Notes: Flat tire slows Mars Thursday at Eldora
By Todd TurnerDirtonDirt.com managing editor
ROSSBURG, Ohio (June 7) — Former Dream winner Jimmy Mars of Menomonie, Wis., led every lap of his heat race to earn the pole position for a 25-lap feature Thursday on the first night of Eldora Speedway’s Dream XIX weekend, but he never got a chance to mix it up with the frontrunners in the wild race won by Josh Richards.
“It didn’t feel right from the beginning,” Mars said of his No. 28 MB Customs chassis. Could it be a flat tire? He’s pulled in before thinking that was the case when it wasn’t, so Mars stuck with it for a while before he was convinced his right-rear was losing air. | Complete Dream XIX coverage
Indeed, the tire was going flat, robbing Mars of a chance to get his car dialed in heading to Saturday’s $100,000-to-win finale.
“I think it was doing down before we got on the track,” said crew chief and brother Chris Mars.
Over the years, subpar time-trialing has hurt the team at Eldora, and Mars ran into that again Thursday as he qualified 40th best among the 84-car field.
“The biggest thing is I need to qualify better,” said Mars, who gets another chance Friday. “We’ll try again.”
Hawkins is hot (too hot)
Jacob Hawkins of Fairmont, W.Va., appeared to be the fastest of the three St. Henry Nite Club cars in action Thursday at Eldora, but just when he had a chance to break into the top five of his 25-lap feature, a brush with the wall and an overheating engine forced him out.
Hawkins started the night racing lower on the track in his heat race, but when he switched to the tricky extreme outside groove, he flew into contention in the eight-lapper, finishing third. “I knew I needed to get my motor going,” he said.
Starting 10th in his feature, Hawkins crept within a few spots of the top five. He tried to take a spot from Jeep Van Wormer late in the race, but the battle ended with Hawkins getting into the turn-two wall. With his engine temperature above 230 degrees, Hawkins slowed to draw a lap-23 caution and headed for the pits so the crew could try to cool it down amid a plume of steam.
Because the engine also ran hot in his heat race, the team made a radiator switch and hope the engine runs OK — and cooler — in Friday’s action.
“I feel really good about the car,” Hawkins said. “if this motor stays together.”
First race of season
Dustin Neat of Dunnville, Ky., has been a long-time Bluegrass State racer and has had success at Eldora, but his 2013 season consisted of zero laps until Thursday’s practice session.
“I've just wanted to spend more time with the kids and their sporting events,” said Neat, who has a 6-year-old daughter Kennedy and a 3-year-old boy Korbin.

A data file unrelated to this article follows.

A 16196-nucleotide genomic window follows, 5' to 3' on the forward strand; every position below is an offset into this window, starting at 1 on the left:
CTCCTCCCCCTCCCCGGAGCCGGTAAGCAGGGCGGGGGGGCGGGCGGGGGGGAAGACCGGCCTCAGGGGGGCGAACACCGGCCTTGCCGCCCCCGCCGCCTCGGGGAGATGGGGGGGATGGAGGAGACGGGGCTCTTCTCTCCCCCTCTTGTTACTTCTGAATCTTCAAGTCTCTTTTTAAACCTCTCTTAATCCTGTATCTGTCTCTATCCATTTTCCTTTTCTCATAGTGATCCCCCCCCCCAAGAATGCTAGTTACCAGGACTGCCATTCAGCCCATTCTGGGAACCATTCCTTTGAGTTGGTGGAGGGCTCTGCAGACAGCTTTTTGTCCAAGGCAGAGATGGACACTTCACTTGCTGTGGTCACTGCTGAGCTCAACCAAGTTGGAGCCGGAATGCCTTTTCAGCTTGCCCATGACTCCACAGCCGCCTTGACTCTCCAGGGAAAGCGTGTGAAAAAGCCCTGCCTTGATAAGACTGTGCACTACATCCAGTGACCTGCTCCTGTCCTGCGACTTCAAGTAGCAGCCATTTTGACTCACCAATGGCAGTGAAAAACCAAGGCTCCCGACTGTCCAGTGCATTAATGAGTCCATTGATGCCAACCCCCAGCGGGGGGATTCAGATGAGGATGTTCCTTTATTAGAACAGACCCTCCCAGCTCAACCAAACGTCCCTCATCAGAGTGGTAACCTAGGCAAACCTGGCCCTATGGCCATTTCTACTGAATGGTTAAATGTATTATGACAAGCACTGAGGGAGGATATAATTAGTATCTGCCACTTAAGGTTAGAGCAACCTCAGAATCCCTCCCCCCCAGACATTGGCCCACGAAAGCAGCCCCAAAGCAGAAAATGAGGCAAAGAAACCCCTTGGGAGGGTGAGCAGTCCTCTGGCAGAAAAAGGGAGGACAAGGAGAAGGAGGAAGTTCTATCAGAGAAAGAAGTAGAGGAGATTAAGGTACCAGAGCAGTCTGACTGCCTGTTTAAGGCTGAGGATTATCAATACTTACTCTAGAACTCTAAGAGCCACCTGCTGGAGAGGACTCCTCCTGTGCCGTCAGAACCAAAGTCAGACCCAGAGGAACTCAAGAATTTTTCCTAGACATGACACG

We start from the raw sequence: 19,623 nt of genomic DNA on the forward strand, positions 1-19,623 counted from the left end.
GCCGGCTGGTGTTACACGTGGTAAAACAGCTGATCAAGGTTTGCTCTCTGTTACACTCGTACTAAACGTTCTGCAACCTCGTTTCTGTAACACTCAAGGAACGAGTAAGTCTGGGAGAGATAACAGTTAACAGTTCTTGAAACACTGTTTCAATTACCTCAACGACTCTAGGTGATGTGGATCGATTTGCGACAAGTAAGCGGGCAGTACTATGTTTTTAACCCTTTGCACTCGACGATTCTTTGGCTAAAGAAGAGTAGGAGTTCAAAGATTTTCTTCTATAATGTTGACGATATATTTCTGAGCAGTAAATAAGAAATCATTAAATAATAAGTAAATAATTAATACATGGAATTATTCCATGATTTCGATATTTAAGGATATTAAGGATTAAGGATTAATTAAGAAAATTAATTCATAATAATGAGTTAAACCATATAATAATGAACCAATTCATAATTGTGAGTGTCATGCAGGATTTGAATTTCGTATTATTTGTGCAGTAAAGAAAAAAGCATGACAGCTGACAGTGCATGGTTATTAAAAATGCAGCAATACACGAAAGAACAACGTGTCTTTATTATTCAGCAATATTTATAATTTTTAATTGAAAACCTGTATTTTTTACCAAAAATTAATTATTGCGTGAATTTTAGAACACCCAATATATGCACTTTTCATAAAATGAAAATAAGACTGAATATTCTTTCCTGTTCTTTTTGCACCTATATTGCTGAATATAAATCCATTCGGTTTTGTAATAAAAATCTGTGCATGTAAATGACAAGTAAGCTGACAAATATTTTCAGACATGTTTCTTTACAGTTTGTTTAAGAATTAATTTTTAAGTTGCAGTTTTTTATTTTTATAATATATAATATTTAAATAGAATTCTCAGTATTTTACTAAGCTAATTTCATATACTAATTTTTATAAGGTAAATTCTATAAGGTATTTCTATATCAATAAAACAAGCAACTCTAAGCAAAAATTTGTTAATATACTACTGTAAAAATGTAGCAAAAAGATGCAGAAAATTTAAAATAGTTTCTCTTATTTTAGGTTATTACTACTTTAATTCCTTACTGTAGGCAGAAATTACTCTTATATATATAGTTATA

But while his usual No. 25 Longhorn Chassis has been mothballed so far in 2013, Neat supplied his 417 c.i. motor to the Campbellsville, Ky.-based car of Gene Hatcher (grandfather), Danny Hatcher (father) and Daniel Hatcher (son), an orange Barry Wright Race car carrying the No. 6.
Neat managed a fourth-place transfer spot in his Thursday heat race despite a transmission stuck in high gear that cause a severe vibration in the final laps. The team swapped transmissions before the main event, using the 25-lapper for Neat to get a better feel for the car before he retired.
His driving relexes “came back pretty quick,” Neat said. “With a good race car, it’s pretty good.”
Tough break for Pearson
During Friday’s hot laps at Eldora, Earl Pearson Jr., who already had problems with a skipping powerplant, found more trouble. He hit the backstretch wall, and then the motor let go altogether.
“It’s been one of those kind of weekends,” the Jacksonville, Fla., driver said. And then, if you can believe it, the news got worse for Pearson.
Just after the team unloaded a backup Longhorn Chassis — “This one is brand new from top to bottom,” Pearson said — UMP DIRTcar director Sam Driggers told Pearson that he wouldn’t be allowed to switch to a backup car.
Eldora’s rule only allow drivers to switch to a backup car if they sustain damage in an accident that proves unfixable, not because of engine problems. And while Pearson’s car indeed suffered some damage in Friday’s hot laps, it was deemed repairable.
“Then I’m done for the weekend,” Pearson said to Driggers, pleading his case. Team engineer Kevin Rumley suggested to Driggers — partly tongue in cheek — that the car was indeed unfixable, but apparently the decision had been made.
While he’s definitely out of Friday’s action because there’s no time to make a quick engine swap with the multicar time-trial format, Pearson can either load up and bag the weekend, or the team can drop a new powerplant in his original car and run a Saturday heat race. However, Pearson was just 38th fastest in Thursday’s time trials and he’ll likely drop significantly further after Friday’s time trials.